peter griffin

We’re coming very quickly upon tank-top weather: suns out, guns out. What does that also mean? Each and every single one of you are going to think about strapping those kicks on and running to shed some of that winter weight you put on through winterpocalpse 2013-2014.

Let me show you how to warm-up properly before you end up pulling up lame after trying to take that hill on too aggressively.

For the last piece on footwear and stretching, click here.

Injuries suck. How do you prevent them? Stretching? Warming up? Not even going out at all? Sure, you could just give up and resign yourself to a life of Netflix marathons and nip injuries in the bud: don’t do anything. Or you could be awesome and… not become Ben Affleck at the end of Dodgeball. Or Chris Farley in that SNL skit that I can’t remember.


The topic of the week is proper warm up protocol. “Oh, but I don’t need to warm up,” you say. Time for me to take you to school (aka the literature).

If you type in ‘warm up injury prevention’ in Google, you get 2.1 million+ results, with a ton of articles that have infinite amounts of data. Typing in the same results into PubMed yields a cooler and more precise 205 results. There are three main injury programs that have been developed (FIFA11+1, Knee Injury Prevention Program2, and Prevent Injury and Enhance Performance3 programs) which have been highlighted extensively in the searches I’ve done.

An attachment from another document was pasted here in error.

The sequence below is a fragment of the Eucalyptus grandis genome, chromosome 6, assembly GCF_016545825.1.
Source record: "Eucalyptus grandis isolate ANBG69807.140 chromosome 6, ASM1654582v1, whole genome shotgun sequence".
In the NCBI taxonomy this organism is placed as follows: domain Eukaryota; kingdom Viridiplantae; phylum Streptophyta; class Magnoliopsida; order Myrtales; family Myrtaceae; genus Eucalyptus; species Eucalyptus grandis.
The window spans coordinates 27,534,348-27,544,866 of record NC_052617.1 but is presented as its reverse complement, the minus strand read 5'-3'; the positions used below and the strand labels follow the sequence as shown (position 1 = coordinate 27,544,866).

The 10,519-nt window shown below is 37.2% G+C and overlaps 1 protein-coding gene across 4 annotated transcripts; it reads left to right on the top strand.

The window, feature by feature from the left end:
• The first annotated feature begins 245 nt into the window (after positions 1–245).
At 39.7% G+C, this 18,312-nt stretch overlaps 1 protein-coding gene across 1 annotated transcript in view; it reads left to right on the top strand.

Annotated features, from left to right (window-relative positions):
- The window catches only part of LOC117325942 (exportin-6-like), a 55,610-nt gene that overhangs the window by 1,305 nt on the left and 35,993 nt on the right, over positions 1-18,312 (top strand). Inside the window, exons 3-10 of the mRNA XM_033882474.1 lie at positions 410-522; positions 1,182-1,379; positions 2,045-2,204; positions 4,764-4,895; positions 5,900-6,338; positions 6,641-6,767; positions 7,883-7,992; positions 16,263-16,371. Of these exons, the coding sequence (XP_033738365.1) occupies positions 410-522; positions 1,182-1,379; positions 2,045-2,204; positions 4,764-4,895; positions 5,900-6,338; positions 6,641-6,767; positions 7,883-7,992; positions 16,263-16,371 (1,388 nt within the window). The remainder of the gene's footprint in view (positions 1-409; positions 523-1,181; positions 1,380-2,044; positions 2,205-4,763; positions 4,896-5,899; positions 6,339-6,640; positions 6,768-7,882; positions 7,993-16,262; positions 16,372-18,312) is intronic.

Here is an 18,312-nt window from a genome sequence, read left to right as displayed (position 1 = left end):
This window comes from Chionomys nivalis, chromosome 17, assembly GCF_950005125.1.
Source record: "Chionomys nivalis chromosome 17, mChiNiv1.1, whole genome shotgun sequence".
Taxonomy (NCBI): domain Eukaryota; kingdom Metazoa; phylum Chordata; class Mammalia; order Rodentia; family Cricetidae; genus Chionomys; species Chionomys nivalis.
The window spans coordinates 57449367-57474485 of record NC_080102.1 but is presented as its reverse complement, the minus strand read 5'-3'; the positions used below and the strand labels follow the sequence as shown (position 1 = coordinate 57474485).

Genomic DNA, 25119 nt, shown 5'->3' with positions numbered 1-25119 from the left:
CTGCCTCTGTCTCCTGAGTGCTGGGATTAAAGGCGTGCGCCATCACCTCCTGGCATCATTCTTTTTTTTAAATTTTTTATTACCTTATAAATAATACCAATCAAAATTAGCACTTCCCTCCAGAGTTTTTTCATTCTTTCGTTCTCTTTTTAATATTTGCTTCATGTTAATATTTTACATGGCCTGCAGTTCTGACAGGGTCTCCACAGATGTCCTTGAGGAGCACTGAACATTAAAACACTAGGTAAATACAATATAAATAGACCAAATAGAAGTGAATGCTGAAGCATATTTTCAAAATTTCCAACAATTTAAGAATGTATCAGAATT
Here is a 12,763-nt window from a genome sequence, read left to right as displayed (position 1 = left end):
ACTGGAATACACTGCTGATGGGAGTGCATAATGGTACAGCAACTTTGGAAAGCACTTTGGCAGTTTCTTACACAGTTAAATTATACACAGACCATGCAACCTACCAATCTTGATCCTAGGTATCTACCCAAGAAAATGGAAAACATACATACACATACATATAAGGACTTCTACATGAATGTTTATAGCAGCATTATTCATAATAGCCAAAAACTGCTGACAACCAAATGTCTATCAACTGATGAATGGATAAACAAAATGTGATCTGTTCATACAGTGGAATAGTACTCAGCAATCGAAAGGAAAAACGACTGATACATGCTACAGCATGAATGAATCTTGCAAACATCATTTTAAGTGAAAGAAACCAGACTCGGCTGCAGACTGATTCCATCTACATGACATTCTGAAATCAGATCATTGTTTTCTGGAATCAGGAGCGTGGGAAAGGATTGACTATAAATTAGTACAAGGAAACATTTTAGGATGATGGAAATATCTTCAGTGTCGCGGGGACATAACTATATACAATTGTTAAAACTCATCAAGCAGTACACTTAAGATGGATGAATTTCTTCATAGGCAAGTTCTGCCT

A systematic review done by Herman et al in 2012 which assessed the effectiveness of the FIFA11+ (11+), Knee Injury Prevention Program (KIPP), and Prevent Injury and Enhance Performance (PEP) programs showed that all three were effective in preventing lower extremity non-contact injuries.4

The 11+ protocol has lots of data in the literature and is the first page that comes up in the search terminology from Google. Warming up will increase oxygen uptake and core temperature which can facilitate an improvement in athletic performance.5 This protocol has also been shown to prevent injury in elite male basketball athletes.6

Alternatively, the KIPP and PEP programs have been shown to reduce injuries in adolescent soccer playing females.7,8

After poring through the protocols of these warm up programs, these are all ultimately based in neuromuscular training and emphasis of mechanics prior to participation in sport. What does that mean? Moving properly will make sure you don’t jack your ish up during running or other dynamic sports.

Like the blog posts about squatting and lunging (here and here, respectively) the emphasis is on mechanics and teaching your body to move properly. Those mechanics that I have gone over are 150 million percent important in these movements – please review them if you have not read them before.

Now, I’m going to stop putting you to sleep get you moving before you go for that run. These exercises can all be found in each of the protocols which will be cited after the article.

  1. Light running (yogging) 1-2 minutes
    1. Make sure your knees stay in line with your feet and your feet are not turned out.
  2. Butt kicks; 30 seconds